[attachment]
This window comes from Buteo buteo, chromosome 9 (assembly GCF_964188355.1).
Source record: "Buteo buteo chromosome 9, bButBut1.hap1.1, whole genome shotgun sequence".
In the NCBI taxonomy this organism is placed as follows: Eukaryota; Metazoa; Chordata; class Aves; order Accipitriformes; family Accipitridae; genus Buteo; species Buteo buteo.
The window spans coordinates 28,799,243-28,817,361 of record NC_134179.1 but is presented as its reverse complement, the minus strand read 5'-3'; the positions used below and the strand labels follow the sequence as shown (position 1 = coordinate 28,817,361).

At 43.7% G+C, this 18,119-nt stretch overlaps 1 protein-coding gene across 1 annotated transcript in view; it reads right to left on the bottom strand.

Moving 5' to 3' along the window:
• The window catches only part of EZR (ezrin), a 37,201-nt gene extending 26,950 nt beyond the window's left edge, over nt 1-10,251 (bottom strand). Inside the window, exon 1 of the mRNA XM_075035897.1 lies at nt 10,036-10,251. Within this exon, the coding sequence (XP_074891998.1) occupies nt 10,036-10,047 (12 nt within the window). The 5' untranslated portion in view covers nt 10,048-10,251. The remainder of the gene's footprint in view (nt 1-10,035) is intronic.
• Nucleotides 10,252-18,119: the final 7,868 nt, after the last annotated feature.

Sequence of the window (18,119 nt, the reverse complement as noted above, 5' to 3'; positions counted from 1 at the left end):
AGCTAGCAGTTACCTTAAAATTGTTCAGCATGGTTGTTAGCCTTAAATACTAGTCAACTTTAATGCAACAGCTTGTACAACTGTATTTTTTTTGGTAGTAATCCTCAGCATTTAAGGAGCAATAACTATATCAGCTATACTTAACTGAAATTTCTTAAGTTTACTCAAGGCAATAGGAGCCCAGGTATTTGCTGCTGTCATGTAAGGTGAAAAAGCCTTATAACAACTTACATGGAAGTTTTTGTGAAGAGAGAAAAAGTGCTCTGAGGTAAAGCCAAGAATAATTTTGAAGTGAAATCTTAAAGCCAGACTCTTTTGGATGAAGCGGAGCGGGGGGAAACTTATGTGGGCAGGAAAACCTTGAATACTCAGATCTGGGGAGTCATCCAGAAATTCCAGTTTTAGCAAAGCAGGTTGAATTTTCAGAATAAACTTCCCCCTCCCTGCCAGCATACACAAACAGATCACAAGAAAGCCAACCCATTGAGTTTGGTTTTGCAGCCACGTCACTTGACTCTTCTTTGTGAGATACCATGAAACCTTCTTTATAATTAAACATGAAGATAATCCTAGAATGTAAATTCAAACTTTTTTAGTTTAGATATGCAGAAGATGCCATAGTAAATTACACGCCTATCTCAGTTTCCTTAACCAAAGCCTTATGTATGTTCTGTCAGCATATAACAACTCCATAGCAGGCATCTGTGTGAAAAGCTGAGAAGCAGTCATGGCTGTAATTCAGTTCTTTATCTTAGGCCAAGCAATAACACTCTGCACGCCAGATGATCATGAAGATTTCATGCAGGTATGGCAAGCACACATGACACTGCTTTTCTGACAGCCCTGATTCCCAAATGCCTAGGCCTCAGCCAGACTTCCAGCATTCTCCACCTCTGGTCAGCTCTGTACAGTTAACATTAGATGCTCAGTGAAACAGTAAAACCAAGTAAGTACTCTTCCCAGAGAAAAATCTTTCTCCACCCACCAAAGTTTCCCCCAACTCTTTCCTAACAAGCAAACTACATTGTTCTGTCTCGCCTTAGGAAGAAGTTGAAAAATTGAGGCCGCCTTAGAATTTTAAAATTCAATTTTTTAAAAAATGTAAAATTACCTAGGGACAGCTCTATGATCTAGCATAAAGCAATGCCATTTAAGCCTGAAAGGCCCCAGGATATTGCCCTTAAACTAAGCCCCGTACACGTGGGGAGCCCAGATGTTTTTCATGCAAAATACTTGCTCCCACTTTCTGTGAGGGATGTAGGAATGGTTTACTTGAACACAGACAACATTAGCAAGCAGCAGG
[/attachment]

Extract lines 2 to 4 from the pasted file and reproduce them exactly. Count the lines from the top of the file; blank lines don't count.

Source record: "Buteo buteo chromosome 9, bButBut1.hap1.1, whole genome shotgun sequence".
In the NCBI taxonomy this organism is placed as follows: Eukaryota; Metazoa; Chordata; class Aves; order Accipitriformes; family Accipitridae; genus Buteo; species Buteo buteo.
The window spans coordinates 28,799,243-28,817,361 of record NC_134179.1 but is presented as its reverse complement, the minus strand read 5'-3'; the positions used below and the strand labels follow the sequence as shown (position 1 = coordinate 28,817,361).